Business, Science & Tech
Inspire Curiosity in Your Audience
Lesson time 7:55 min
Stoking curiosity is an essential component of effective communication. Neil demonstrates how to make the strategic delivery of information a powerful tool in your communication arsenal.
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Topics include: Inspire Curiosity in Your Audience
[MUSIC PLAYING] - The most important thing you can be in life is curious-- curious about things you don't know, curious about things you do know or that you think you know, but that there's more to learn about it, curious about why other people think differently from how you think, curious about how data becomes information, becomes knowledge, knowledge becomes wisdom, curious about all of this. The more you can stoke curiosity, the more you can live a life, reaping the benefits of all that other fellow human beings have worked hard to discover. When I teach, I put a lot of thought into what level of information am I going to share with you in this moment versus a later moment-- more thought than might otherwise be apparent. For example, if you ask me, what's the shape of the earth? I'll say it's a sphere. It's definitely not a cube. It's a sphere. Once we get that far, I can add layers of detail on that basic shape to come closer and closer to what the actual shape of the actual earth really is. But in a first pass, it's a sphere. Do you want to know more? OK. Earth rotates, as we all know. It was rotating when it first formed. When it first formed, there was not yet a solid object. It was molten. And if you're molten, you're sort of squishy. If you're rotating, you can have the tendency to flatten pole to pole. So because of this, earth is not actually a perfect sphere. It's slightly flattened pole to pole-- a little wider at the equator. We have a word for this in mathematics. It's called an oblate spheroid. A spheroid is any sort of shape that is sort of round on all sides in some kind of regular way. So a perfect spheroid is a sphere. One that's slightly flattened is an oblate spheroid. If you squeeze it this way, and its longer pole to pole, you get a prolate spheroid. These are just the terms used in mathematics to describe them. So one is like a hamburger, one would be a dog-- each as extreme examples of those shapes. So are we done with that? Or do you need more detail? OK, let's keep going. Earth is slightly wider below the equator than it is at the equator, somewhere between 4 and 12 miles difference. That's small compared with a diameter of 8,000 miles. But it's still real. So it's actually a pear shaped oblate spheroid. But it makes for an interesting fact. You can ask, what is the highest point above sea level on earth? Of course, that would be the summit of Mount Everest, 28,000 feet or so up. Let's ask a different question. What is the farthest point on Earth's surface from Earth's center? That's a different question. That's not, how many feet above sea level are you? It's, how far away from Earth's center are you? That is not Mt. Everest. Mt. Everest is very far north of the equator. If earth is wider at the equator by several miles, and even wider just below the equator, let's look for some mountains there. Maybe there's a mountain there, when added to the extra oblateness, makes it the farthest d...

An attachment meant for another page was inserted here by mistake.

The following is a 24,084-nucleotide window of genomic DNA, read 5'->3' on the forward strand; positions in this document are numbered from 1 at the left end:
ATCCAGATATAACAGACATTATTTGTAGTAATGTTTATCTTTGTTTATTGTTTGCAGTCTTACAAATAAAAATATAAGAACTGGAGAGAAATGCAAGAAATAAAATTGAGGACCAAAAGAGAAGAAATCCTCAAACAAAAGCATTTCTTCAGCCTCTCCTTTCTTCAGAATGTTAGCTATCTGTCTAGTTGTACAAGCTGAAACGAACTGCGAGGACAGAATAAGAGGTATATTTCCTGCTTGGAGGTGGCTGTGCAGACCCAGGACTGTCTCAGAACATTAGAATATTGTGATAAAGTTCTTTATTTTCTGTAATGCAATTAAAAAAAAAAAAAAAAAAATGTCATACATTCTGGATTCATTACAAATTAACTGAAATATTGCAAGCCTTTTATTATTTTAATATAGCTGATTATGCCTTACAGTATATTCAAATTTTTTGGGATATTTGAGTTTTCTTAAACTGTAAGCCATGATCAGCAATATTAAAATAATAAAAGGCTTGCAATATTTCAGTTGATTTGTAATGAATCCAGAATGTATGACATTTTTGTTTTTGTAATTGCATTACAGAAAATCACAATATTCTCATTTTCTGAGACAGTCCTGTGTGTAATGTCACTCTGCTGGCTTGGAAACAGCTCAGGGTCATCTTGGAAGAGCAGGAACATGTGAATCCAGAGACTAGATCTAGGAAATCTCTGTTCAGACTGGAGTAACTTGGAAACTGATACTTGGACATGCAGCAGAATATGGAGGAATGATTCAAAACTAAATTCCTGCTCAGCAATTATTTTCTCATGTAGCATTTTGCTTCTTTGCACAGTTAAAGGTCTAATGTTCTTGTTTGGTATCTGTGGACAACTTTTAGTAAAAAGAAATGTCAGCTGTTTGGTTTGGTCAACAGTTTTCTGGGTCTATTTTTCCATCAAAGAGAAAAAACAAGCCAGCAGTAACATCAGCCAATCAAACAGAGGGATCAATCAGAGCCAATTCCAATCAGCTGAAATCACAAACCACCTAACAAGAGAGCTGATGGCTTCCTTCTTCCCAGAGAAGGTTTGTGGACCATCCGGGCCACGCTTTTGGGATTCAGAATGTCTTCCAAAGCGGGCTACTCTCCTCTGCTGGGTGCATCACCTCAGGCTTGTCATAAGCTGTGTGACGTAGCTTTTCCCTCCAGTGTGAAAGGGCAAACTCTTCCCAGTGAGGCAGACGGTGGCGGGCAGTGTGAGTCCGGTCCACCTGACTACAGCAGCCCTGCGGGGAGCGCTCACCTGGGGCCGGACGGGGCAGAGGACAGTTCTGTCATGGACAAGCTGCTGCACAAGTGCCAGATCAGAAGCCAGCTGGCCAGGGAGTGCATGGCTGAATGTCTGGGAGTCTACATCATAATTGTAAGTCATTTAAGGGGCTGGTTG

About the Instructor
With a hit talk show and bestselling books, Neil deGrasse Tyson is one of the most popular figures in modern science. Now the influential astrophysicist teaches you how his mind works and how he connects with audiences. Learn to think like a skeptic, open your own mind through scientific literacy, distill data, and navigate bias to discover objective truths—and deliver your ideas in ways that engage, excite, and inspire.
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Neil deGrasse Tyson
Renowned astrophysicist Neil deGrasse Tyson teaches you how to find objective truths and shares his tools for communicating what you discover.Explore the Class